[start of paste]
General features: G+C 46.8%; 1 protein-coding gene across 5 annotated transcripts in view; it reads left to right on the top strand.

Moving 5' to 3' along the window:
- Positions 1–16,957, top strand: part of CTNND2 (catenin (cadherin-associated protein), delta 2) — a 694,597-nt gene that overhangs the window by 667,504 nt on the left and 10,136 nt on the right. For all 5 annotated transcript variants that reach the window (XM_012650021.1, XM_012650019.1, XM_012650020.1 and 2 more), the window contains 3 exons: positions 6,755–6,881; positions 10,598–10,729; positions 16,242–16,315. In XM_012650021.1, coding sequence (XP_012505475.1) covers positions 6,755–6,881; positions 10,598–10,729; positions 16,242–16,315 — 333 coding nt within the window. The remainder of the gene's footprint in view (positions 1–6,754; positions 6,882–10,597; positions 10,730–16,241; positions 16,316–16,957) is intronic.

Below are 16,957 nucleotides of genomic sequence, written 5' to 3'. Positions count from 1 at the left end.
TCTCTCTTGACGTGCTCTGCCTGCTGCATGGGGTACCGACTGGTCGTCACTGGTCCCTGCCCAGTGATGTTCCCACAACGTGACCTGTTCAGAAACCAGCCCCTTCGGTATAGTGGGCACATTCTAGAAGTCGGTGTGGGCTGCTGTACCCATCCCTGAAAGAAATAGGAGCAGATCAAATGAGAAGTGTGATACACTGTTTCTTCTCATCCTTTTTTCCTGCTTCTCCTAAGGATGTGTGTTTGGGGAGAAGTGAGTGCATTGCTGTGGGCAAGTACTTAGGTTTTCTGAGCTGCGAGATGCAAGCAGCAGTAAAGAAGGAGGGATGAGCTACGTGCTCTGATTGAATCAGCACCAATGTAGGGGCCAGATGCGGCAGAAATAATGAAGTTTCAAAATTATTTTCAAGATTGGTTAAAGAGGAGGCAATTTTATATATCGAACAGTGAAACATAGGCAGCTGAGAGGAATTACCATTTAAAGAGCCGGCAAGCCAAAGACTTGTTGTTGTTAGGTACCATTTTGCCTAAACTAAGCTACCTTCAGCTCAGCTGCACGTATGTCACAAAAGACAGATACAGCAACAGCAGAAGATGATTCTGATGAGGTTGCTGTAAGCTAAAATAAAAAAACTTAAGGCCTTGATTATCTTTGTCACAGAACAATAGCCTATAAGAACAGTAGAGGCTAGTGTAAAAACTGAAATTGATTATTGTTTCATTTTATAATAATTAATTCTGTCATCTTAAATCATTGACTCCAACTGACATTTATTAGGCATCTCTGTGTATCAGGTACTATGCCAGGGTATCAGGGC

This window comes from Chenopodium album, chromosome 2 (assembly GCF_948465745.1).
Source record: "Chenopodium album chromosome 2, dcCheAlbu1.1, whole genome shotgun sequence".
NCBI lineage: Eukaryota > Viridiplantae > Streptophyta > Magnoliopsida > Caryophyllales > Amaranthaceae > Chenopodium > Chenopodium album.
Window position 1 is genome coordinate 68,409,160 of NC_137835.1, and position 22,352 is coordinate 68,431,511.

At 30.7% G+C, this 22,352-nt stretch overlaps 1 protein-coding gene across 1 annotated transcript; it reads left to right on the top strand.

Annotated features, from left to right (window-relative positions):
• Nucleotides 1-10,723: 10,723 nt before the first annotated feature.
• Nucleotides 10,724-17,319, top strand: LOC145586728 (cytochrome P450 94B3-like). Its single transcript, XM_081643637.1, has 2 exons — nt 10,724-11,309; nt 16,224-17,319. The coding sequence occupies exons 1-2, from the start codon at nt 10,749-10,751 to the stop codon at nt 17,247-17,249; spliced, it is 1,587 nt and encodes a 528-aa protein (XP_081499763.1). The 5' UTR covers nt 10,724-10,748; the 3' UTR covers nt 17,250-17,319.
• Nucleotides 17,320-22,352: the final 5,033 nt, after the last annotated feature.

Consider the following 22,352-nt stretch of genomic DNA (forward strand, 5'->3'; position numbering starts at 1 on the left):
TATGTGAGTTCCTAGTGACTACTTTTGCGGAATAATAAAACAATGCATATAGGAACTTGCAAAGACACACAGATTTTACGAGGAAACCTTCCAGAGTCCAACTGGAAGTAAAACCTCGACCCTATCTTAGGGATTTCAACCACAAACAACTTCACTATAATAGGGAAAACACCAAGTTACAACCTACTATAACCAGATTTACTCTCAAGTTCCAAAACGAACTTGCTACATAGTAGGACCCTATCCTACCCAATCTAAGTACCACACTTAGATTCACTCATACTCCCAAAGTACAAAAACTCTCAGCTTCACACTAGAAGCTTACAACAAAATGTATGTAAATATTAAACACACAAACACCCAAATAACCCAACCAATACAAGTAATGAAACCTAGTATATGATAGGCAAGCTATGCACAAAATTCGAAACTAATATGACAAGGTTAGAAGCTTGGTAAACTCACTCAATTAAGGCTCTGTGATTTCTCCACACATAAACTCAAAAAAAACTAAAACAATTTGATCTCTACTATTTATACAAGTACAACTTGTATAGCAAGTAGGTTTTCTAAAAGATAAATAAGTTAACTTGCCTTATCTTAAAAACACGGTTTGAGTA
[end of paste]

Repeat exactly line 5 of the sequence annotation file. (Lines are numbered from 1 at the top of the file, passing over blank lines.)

TCTCTCTTGACGTGCTCTGCCTGCTGCATGGGGTACCGACTGGTCGTCACTGGTCCCTGCCCAGTGATGTTCCCACAACGTGACCTGTTCAGAAACCAGCCCCTTCGGTATAGTGGGCACATTCTAGAAGTCGGTGTGGGCTGCTGTACCCATCCCTGAAAGAAATAGGAGCAGATCAAATGAGAAGTGTGATACACTGTTTCTTCTCATCCTTTTTTCCTGCTTCTCCTAAGGATGTGTGTTTGGGGAGAAGTGAGTGCATTGCTGTGGGCAAGTACTTAGGTTTTCTGAGCTGCGAGATGCAAGCAGCAGTAAAGAAGGAGGGATGAGCTACGTGCTCTGATTGAATCAGCACCAATGTAGGGGCCAGATGCGGCAGAAATAATGAAGTTTCAAAATTATTTTCAAGATTGGTTAAAGAGGAGGCAATTTTATATATCGAACAGTGAAACATAGGCAGCTGAGAGGAATTACCATTTAAAGAGCCGGCAAGCCAAAGACTTGTTGTTGTTAGGTACCATTTTGCCTAAACTAAGCTACCTTCAGCTCAGCTGCACGTATGTCACAAAAGACAGATACAGCAACAGCAGAAGATGATTCTGATGAGGTTGCTGTAAGCTAAAATAAAAAAACTTAAGGCCTTGATTATCTTTGTCACAGAACAATAGCCTATAAGAACAGTAGAGGCTAGTGTAAAAACTGAAATTGATTATTGTTTCATTTTATAATAATTAATTCTGTCATCTTAAATCATTGACTCCAACTGACATTTATTAGGCATCTCTGTGTATCAGGTACTATGCCAGGGTATCAGGGC